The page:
On my system, the time required increases from 7,700 ns to 5.5 s. You can see reasonably well how time quadruples each time the array size doubles. However, I also see a reduction of the time needed about halfway through the test – obviously, the HotSpot compiler has optimized the code there.

We can obtain better measurement results with the test program TimeComplexityDemo and the QuadraticTime class. Here is an excerpt of the results, where you can see the approximate quadrupling of the effort each time the problem size doubles:

Code language: plaintext (plaintext)`QuadraticTime, n = 8,192 -> fastest: 4,648,400 ns, median: 4,720,200 ns QuadraticTime, n = 16,384 -> fastest: 19,189,100 ns, median: 19,440,400 ns QuadraticTime, n = 32,768 -> fastest: 78,416,700 ns, median: 79,896,000 ns QuadraticTime, n = 65,536 -> fastest: 319,905,300 ns, median: 330,530,600 ns QuadraticTime, n = 131,072 -> fastest: 1,310,702,600 ns, median: 1,323,919,500 ns`

You can find the complete test results in test-results.txt.

At this point, I would like to point out again that the effort can contain components of lower complexity classes and constant factors. Both are irrelevant for the big O notation since they are no longer of importance if *n* is sufficiently large.

It is therefore also possible that, for example, *O(n²)* is faster than *O(n)* – at least up to a certain size of *n*.

The following example diagram compares three fictitious algorithms: one with complexity class *O(n²)* and two with *O(n)*, one of which is faster than the other. It is good to see how up to *n = 4*, the orange *O(n²)* algorithm takes less time than the yellow *O(n)* algorithm. And even up to *n = 8*, less time than the cyan *O(n)* algorithm.

Above sufficiently large *n* – i.e., from *n = 9* – *O(n²)* is and remains the slowest algorithm.

Let's move on to two, not quite so intuitively understandable complexity classes.

Pronounced: "Order log n", "O of log n", "big O of log n"

The effort increases approximately by a constant amount when the number of input elements doubles.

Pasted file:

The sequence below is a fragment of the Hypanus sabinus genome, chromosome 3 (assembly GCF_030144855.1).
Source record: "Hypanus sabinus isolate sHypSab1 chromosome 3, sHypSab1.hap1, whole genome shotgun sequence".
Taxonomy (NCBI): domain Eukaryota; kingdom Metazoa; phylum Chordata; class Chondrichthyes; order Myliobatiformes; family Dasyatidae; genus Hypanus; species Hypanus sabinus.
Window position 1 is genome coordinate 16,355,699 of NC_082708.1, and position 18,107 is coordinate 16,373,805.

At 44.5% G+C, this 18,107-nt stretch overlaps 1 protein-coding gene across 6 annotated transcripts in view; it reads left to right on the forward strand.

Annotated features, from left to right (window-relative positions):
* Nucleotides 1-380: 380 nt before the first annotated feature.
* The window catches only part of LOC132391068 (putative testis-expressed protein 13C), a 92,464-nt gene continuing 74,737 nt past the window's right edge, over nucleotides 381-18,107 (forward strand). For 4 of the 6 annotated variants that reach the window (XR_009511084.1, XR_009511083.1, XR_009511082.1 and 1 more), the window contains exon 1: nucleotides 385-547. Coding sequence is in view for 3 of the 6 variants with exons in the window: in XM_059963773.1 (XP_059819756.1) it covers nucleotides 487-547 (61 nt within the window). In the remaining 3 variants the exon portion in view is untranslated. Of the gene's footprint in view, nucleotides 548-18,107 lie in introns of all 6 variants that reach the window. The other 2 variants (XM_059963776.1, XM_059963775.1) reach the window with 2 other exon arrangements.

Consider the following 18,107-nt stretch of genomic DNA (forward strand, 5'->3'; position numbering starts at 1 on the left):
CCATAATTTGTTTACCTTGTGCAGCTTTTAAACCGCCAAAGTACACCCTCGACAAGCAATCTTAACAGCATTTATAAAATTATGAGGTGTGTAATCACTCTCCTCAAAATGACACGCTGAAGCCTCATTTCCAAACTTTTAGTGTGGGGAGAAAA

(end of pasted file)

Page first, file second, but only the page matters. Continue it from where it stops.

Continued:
For example, if the time increases by one second when the number of input elements increases from 1,000 to 2,000, it only increases by another second when the effort increases to 4,000. And again by one more second when the effort grows to 8,000.

An example of logarithmic effort is the binary search for a specific element in a sorted array of size *n*.

Since we halve the area to be searched with each search step, we can, in turn, search an array twice as large with only one more search step.

(The older ones among us may remember this from searching the telephone book or an encyclopedia.)

The following example (LogarithmicTimeSimpleDemo) measures how the time for binary search in a sorted array changes in relation to the size of the array.

```
public static void main(String[] args) {
for (int n = 32; n <= 536_870_912; n *= 2) {
int[] array = new int[n];
for (int i = 0; i < n; i++) {
array[i] = i;
}
long time = System.nanoTime();
Arrays.binarySearch(array, 0);
time = System.nanoTime() - time;
System.out.printf("n = %d -> time = %d ns%n", n, time);
}
}
```

Code language: Java (java)

I can recognize the expected constant growth of time with doubled problem size to some extent. As before, we get better measurement results with the test program TimeComplexityDemo and the class LogarithmicTime. Here are the results:

Code language: plaintext (plaintext)`LogarithmicTime, n = 32 -> fastest: 77,800 ns, median: 107,200 ns LogarithmicTime, n = 2,048 -> fastest: 173,500 ns, median: 257,400 ns LogarithmicTime, n = 131,072 -> fastest: 363,400 ns, median: 413,100 ns LogarithmicTime, n = 8,388,608 -> fastest: 661,100 ns, median: 670,800 ns LogarithmicTime, n = 536,870,912 -> fastest: 770,500 ns, median: 875,700 ns`

In each step, the problem size *n* increases by factor 64. The time does not always increase by exactly the same value, but it does so sufficiently precisely to demonstrate that logarithmic time is significantly cheaper than linear time (for which the time required would also increase by factor 64 each step).

As before, you can find the complete test results in the file test-results.txt.

Pronounced: "Order n log n", "O of n log n", "big O of n log n"

The effort grows slightly faster than linear because the linear component is multiplied by a logarithmic one. For clarification, you can also insert a multiplication sign: *O(n × log n)*.